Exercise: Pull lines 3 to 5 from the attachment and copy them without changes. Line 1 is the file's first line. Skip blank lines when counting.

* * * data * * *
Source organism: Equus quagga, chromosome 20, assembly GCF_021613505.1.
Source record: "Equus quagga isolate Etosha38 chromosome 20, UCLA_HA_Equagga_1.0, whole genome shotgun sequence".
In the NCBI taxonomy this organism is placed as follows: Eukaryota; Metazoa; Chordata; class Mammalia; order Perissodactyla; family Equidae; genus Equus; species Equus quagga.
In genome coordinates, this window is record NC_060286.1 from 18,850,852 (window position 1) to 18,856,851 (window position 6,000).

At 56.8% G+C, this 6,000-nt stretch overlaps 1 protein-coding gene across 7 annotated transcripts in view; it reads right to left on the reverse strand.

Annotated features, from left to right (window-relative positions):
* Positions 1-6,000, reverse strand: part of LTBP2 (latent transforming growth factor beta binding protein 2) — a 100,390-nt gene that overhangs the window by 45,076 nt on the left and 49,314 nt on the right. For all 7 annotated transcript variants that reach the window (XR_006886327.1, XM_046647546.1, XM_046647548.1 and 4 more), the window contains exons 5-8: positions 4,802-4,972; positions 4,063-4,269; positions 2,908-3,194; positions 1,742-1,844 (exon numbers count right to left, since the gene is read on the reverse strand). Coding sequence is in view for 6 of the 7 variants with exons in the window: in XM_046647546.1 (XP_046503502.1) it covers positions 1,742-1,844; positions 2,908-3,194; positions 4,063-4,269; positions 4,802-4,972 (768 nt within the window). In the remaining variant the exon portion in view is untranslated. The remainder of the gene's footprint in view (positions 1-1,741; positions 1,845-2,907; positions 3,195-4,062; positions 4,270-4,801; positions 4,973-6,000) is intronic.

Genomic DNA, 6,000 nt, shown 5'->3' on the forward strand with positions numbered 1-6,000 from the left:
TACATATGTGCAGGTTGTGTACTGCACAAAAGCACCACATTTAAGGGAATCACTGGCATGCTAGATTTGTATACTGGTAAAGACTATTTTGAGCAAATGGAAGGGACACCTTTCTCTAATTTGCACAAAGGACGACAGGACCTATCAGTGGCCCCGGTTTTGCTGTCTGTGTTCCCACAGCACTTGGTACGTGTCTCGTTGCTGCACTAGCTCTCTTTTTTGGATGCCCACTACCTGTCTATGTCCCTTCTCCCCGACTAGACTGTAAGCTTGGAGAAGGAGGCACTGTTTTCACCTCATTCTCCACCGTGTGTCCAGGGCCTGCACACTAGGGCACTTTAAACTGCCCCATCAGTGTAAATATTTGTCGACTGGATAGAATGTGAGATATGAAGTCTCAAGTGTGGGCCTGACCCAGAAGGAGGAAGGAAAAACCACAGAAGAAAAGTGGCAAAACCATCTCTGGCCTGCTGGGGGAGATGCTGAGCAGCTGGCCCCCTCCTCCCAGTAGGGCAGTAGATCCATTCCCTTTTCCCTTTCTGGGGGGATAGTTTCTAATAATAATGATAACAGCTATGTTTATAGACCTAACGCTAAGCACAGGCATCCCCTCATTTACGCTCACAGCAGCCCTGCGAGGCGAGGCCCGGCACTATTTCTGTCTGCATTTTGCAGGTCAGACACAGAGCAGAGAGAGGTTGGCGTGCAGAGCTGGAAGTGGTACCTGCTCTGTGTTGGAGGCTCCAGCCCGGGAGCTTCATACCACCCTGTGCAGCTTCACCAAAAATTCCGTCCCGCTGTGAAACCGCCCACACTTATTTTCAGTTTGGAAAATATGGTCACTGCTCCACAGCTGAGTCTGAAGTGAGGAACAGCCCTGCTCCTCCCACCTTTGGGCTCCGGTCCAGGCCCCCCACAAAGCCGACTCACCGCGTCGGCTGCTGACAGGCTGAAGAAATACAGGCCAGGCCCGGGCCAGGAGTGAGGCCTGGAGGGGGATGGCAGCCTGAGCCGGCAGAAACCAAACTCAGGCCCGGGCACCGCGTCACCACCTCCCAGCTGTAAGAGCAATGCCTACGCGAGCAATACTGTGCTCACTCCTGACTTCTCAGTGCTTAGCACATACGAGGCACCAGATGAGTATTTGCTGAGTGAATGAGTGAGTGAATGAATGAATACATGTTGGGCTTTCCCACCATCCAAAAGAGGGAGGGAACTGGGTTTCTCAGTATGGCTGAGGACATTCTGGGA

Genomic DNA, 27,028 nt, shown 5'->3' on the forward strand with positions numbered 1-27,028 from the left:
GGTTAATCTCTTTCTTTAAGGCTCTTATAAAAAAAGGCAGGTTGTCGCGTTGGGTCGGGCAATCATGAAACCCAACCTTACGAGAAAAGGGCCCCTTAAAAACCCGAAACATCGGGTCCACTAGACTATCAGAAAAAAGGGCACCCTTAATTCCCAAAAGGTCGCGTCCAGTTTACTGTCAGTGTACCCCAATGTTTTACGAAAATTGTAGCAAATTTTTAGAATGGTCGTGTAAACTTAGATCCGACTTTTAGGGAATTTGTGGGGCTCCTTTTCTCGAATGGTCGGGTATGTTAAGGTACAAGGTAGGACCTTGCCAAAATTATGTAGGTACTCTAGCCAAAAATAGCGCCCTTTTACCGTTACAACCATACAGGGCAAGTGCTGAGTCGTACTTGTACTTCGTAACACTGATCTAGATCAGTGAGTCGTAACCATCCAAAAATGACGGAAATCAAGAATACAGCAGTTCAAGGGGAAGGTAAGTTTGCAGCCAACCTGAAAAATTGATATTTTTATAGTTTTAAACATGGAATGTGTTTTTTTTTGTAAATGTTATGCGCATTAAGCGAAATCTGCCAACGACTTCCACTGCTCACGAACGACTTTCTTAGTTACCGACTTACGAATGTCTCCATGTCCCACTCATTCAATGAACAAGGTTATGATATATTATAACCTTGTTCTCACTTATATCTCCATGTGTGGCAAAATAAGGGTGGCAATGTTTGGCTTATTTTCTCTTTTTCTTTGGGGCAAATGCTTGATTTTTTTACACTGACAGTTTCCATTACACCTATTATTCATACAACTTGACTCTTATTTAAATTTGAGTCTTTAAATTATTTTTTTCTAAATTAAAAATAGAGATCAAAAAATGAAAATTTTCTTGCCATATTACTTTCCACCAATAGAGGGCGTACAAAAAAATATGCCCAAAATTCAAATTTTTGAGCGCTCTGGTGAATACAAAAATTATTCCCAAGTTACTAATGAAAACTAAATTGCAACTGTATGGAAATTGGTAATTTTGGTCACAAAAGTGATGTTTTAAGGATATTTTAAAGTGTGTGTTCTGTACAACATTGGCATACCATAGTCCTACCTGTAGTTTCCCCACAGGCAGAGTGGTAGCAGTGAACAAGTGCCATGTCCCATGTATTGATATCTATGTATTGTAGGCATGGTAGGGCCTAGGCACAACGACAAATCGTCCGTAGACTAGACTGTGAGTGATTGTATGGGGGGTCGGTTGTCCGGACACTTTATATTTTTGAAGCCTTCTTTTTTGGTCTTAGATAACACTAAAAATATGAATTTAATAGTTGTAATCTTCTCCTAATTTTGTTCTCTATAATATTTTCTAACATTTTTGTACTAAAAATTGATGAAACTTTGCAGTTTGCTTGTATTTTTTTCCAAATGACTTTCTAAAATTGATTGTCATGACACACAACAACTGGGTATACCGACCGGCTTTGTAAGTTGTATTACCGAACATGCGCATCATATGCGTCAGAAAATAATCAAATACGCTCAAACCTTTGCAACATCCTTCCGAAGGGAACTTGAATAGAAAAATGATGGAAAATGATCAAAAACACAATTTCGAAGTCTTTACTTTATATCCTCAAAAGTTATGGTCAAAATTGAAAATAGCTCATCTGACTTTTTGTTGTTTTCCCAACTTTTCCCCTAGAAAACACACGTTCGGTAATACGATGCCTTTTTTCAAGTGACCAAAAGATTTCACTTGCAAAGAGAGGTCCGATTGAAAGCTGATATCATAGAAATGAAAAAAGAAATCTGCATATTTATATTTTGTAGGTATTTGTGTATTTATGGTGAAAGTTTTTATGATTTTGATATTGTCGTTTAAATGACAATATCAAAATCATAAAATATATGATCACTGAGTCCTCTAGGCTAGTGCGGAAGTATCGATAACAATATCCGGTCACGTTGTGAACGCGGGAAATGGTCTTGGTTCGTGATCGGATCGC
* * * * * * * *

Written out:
In the NCBI taxonomy this organism is placed as follows: Eukaryota; Metazoa; Chordata; class Mammalia; order Perissodactyla; family Equidae; genus Equus; species Equus quagga.
In genome coordinates, this window is record NC_060286.1 from 18,850,852 (window position 1) to 18,856,851 (window position 6,000).

At 56.8% G+C, this 6,000-nt stretch overlaps 1 protein-coding gene across 7 annotated transcripts in view; it reads right to left on the reverse strand.